20 May 2019

Comment: on the Solvency II matching adjustment and credit risk capital

Craig Turnbull argues whether the matching adjustment results in EU life insurers holding a prudent amount of capital to support the long-term credit default risk in their fixed income portfolios

Solvency II’s matching adjustment (MA), and the British actuarial profession’s defence of it, have been in the financial press recently. To the extent that the profession wishes to defend the MA as a matter of actuarial principle, we must provide a clear explanation of the apparent logical contradiction at the core of its treatment of credit risk capital: that the capital required to support the risk of adverse asset outcomes can be (partly) created by assuming those same assets perform well.

Such an explanation doubtless must rely on a distinction between the short-term risk horizon of Solvency II and the long-term nature of the risks involved in the cash-flow matching of (illiquid) life annuities. This is the essential rationale for the MA and its application to annuity business.

The potential difficulty here, however, is that the net credit risk capital requirement, i.e. the solvency capital requirement (SCR, measure of short-term market value-based tail risk capital) less the MA (capitalisation of long-term expected credit return from holding matching bonds to maturity), is not (to me, anyway) an intuitive or necessarily meaningful measure of the capital required to support long-term credit default risk.

A simple example of MA and credit risk capital

Let us take a very simple, stylised example to illustrate how the MA impacts on credit risk capital requirements. This will necessarily involve a rather convoluted series of sums, but the calculation is not particularly complex.

Suppose we hold a well-diversified portfolio of MA-eligible 10-year zero-coupon (non-financial) corporate bonds. All the bonds have a BBB public credit rating and a yield to maturity of 2.5%. The 10-year risk-free yield is 1.0% and so the bond credit spread is 1.5%.

The MA fundamental spread at end-March 2019 is given by Eiopa as 0.57% for such bonds. The MA rules allow the bond spread net of the fundamental spread to be added to the risk-free discount rate for the purposes of the liability valuation.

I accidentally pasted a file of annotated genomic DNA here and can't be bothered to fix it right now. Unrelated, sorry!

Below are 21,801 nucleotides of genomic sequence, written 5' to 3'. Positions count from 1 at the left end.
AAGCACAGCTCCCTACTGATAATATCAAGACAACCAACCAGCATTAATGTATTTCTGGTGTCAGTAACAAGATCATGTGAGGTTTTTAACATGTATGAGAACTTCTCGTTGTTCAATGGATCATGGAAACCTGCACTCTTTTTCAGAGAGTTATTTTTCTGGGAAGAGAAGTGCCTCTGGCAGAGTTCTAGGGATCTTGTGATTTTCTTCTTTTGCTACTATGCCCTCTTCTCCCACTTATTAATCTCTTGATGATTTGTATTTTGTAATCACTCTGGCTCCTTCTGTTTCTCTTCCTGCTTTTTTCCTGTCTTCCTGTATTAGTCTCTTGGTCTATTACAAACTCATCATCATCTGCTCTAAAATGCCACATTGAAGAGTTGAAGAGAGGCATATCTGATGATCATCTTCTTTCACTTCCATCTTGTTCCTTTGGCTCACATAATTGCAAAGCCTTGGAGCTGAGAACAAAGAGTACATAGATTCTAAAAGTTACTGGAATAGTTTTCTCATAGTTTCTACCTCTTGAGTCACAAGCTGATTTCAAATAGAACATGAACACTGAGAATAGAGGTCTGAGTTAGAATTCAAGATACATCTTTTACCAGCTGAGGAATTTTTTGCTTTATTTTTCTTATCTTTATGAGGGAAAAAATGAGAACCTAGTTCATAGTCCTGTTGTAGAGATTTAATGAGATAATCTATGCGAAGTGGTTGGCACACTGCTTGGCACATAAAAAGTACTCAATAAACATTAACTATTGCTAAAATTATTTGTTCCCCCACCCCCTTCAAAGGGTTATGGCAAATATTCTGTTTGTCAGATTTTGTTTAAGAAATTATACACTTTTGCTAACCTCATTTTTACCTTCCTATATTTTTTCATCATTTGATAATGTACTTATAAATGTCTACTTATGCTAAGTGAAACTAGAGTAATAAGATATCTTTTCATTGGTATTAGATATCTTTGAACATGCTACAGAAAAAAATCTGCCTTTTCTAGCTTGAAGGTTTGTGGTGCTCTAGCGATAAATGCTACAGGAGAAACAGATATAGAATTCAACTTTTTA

So the MA allows a switch from the risk-free matching bond to the BBB bonds to increase the liability discount rate from 1.00% to 1.93% (= 2.50% - 0.57%). This reduces the value of a liability cash-flow paying 1 in 10 years from 0.905 to 0.826, i.e. it essentially creates 0.079 of capital.

Under the standard formula, the credit SCR for these corporate bonds is 20%. So, the insurer has a credit capital requirement of 0.2 x 0.826 = 0.165. If we express this market value stress as an increase in the bond spread, then the bond spread increases by 2.31% from 1.50% to 3.81%.

"MA rules can have a highly material impact on the capital required to support the credit risk of bond portfolios"

The standard formula rules allow the insurer to assume that this credit spread increase is not wholly incorporated as an increase in the MA fundamental spread that is used in the stressed liability valuation.

For the BBB bonds, the standard formula allows firms to increase the fundamental spread by 75% (rather than 100%) of the stressed increase in the bond spread. So, in our example, the fundamental spread increases from 0.57% to 2.30% (= 0.57% + 75% x 2.31%).

As a result, the liability discount rate increases from 1.93% to 2.51% (= 1.00% + 3.81% - 2.30%) in the credit spread stress test. The liability value is therefore reduced in the credit spread stress test from 0.826 to 0.781 (whilst the asset value is reduced by 20% from 0.826 to 0.661). The resulting SCR is 0.781 – 0.661 = 0.120.